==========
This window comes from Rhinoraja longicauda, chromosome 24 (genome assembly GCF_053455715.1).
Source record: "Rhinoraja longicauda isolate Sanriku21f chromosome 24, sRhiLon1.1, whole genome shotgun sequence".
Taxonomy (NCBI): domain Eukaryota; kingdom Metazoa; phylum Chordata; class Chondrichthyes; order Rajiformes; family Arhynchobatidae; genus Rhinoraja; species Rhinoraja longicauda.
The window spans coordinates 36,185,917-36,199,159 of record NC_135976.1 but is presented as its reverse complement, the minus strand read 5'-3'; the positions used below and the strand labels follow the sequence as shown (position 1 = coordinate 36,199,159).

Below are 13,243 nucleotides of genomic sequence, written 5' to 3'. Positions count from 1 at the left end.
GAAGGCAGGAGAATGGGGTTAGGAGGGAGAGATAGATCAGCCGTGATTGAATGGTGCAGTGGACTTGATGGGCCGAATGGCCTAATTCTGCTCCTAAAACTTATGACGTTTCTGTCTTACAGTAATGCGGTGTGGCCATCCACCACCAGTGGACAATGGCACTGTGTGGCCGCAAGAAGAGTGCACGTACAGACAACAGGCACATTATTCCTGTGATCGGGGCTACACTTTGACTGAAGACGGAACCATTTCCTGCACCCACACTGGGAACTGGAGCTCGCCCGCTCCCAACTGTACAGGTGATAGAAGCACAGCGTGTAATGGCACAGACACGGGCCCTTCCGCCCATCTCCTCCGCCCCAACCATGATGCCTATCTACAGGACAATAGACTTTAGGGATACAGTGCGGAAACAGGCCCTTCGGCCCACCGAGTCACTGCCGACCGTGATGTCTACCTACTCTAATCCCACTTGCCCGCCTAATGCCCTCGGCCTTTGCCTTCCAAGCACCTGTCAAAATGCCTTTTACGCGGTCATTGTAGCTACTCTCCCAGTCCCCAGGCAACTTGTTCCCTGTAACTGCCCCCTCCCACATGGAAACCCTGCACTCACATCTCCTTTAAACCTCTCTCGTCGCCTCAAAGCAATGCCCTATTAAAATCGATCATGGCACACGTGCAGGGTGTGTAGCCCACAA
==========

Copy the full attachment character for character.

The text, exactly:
This window comes from Rhinoraja longicauda, chromosome 24 (genome assembly GCF_053455715.1).
Source record: "Rhinoraja longicauda isolate Sanriku21f chromosome 24, sRhiLon1.1, whole genome shotgun sequence".
Taxonomy (NCBI): domain Eukaryota; kingdom Metazoa; phylum Chordata; class Chondrichthyes; order Rajiformes; family Arhynchobatidae; genus Rhinoraja; species Rhinoraja longicauda.
The window spans coordinates 36,185,917-36,199,159 of record NC_135976.1 but is presented as its reverse complement, the minus strand read 5'-3'; the positions used below and the strand labels follow the sequence as shown (position 1 = coordinate 36,199,159).

Below are 13,243 nucleotides of genomic sequence, written 5' to 3'. Positions count from 1 at the left end.
GAAGGCAGGAGAATGGGGTTAGGAGGGAGAGATAGATCAGCCGTGATTGAATGGTGCAGTGGACTTGATGGGCCGAATGGCCTAATTCTGCTCCTAAAACTTATGACGTTTCTGTCTTACAGTAATGCGGTGTGGCCATCCACCACCAGTGGACAATGGCACTGTGTGGCCGCAAGAAGAGTGCACGTACAGACAACAGGCACATTATTCCTGTGATCGGGGCTACACTTTGACTGAAGACGGAACCATTTCCTGCACCCACACTGGGAACTGGAGCTCGCCCGCTCCCAACTGTACAGGTGATAGAAGCACAGCGTGTAATGGCACAGACACGGGCCCTTCCGCCCATCTCCTCCGCCCCAACCATGATGCCTATCTACAGGACAATAGACTTTAGGGATACAGTGCGGAAACAGGCCCTTCGGCCCACCGAGTCACTGCCGACCGTGATGTCTACCTACTCTAATCCCACTTGCCCGCCTAATGCCCTCGGCCTTTGCCTTCCAAGCACCTGTCAAAATGCCTTTTACGCGGTCATTGTAGCTACTCTCCCAGTCCCCAGGCAACTTGTTCCCTGTAACTGCCCCCTCCCACATGGAAACCCTGCACTCACATCTCCTTTAAACCTCTCTCGTCGCCTCAAAGCAATGCCCTATTAAAATCGATCATGGCACACGTGCAGGGTGTGTAGCCCACAA